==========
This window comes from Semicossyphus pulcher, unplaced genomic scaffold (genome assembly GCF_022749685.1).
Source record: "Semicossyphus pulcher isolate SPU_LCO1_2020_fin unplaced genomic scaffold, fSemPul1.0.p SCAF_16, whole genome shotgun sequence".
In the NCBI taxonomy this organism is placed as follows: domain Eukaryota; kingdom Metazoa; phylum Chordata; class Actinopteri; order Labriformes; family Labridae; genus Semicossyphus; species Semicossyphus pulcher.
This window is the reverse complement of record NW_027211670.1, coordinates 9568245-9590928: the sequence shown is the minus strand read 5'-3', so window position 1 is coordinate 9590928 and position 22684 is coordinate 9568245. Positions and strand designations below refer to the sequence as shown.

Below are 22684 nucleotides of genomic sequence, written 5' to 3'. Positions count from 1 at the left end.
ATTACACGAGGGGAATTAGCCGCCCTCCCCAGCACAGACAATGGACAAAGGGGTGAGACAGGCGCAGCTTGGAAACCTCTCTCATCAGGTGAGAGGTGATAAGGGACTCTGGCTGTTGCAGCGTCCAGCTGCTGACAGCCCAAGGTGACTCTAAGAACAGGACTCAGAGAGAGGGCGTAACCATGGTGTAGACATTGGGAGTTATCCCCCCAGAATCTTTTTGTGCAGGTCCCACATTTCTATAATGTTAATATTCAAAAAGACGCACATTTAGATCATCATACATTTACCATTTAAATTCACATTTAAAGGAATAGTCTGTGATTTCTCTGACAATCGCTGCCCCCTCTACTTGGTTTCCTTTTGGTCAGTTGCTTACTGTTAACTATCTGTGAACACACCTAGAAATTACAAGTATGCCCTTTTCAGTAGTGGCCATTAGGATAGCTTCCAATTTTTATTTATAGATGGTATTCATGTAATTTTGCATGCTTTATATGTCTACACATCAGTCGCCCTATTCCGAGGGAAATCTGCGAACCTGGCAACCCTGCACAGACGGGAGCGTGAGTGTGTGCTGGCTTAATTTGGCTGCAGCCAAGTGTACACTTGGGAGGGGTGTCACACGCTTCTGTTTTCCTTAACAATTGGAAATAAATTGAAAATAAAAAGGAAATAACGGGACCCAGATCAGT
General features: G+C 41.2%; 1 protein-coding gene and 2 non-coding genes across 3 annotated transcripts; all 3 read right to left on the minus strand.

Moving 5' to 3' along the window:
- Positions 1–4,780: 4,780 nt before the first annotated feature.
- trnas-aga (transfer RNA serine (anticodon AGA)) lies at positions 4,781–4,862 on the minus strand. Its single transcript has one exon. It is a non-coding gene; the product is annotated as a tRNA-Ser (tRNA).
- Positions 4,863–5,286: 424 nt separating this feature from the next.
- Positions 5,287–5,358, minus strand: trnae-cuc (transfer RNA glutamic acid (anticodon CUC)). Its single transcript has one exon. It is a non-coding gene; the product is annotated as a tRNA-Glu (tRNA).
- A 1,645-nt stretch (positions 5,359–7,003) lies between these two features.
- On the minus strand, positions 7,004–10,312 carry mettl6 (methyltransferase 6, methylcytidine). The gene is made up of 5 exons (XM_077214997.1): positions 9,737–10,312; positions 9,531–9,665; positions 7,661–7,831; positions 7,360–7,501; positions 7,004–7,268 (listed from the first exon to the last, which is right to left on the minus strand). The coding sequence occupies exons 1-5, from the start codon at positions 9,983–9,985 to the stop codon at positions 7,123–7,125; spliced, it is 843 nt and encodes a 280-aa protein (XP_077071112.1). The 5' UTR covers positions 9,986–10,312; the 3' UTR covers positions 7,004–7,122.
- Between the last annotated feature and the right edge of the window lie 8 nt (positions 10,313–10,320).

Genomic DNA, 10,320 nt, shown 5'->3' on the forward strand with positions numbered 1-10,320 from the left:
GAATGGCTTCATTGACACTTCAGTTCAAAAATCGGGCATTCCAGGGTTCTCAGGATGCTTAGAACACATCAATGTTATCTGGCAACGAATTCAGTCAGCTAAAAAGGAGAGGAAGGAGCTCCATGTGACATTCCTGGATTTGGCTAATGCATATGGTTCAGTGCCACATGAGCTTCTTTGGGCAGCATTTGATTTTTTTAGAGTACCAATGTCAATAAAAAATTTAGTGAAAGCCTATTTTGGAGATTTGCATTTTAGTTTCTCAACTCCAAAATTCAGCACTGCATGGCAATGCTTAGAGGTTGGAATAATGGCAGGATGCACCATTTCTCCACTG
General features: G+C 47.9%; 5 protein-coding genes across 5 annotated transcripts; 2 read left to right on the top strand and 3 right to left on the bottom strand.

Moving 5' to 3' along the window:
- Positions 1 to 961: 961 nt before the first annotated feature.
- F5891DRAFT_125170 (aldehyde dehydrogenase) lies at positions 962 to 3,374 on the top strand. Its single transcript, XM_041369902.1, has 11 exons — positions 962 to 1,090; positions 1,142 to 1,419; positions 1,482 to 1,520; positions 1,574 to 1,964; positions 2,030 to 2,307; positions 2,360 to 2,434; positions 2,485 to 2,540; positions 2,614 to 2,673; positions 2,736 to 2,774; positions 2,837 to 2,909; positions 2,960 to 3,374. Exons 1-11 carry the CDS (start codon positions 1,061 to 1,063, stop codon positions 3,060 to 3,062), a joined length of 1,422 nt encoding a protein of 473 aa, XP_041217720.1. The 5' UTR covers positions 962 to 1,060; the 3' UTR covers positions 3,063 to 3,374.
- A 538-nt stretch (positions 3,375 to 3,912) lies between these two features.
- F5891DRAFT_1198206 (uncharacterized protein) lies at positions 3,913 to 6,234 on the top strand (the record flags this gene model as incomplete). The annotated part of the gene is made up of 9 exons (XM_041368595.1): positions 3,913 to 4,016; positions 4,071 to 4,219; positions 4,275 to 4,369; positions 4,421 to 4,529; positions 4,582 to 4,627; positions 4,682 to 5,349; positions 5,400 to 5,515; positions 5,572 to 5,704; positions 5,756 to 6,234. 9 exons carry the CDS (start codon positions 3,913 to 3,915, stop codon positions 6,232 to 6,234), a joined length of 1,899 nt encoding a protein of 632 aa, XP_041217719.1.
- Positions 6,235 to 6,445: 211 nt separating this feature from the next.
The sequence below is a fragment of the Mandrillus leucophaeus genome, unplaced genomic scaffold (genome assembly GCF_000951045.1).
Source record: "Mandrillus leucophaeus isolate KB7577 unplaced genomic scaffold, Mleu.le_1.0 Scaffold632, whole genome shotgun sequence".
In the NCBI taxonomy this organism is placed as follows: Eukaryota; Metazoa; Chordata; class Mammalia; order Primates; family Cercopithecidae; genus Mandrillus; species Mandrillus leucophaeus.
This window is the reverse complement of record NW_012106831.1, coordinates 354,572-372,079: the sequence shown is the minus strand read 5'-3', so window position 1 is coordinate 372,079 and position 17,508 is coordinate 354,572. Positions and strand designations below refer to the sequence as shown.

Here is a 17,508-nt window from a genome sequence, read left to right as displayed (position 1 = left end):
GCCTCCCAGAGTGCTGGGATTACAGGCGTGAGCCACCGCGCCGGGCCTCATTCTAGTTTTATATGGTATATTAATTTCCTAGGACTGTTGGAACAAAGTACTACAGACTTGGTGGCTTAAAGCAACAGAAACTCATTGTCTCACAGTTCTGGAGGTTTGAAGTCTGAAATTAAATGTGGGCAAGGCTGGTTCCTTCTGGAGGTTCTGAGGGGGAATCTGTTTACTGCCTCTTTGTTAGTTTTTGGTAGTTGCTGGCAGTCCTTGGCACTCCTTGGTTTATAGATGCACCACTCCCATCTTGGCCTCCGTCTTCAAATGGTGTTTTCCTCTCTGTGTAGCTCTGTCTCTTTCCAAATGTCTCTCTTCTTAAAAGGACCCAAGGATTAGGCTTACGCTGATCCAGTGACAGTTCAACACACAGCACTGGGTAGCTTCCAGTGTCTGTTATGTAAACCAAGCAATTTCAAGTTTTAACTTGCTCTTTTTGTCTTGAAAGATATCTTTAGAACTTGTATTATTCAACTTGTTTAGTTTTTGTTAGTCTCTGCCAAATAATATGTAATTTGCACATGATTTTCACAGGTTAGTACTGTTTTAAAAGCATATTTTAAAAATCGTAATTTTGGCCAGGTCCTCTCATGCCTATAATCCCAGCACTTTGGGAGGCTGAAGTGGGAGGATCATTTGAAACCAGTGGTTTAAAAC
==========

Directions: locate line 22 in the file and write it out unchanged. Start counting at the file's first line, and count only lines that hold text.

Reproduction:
- A 538-nt stretch (positions 3,375 to 3,912) lies between these two features.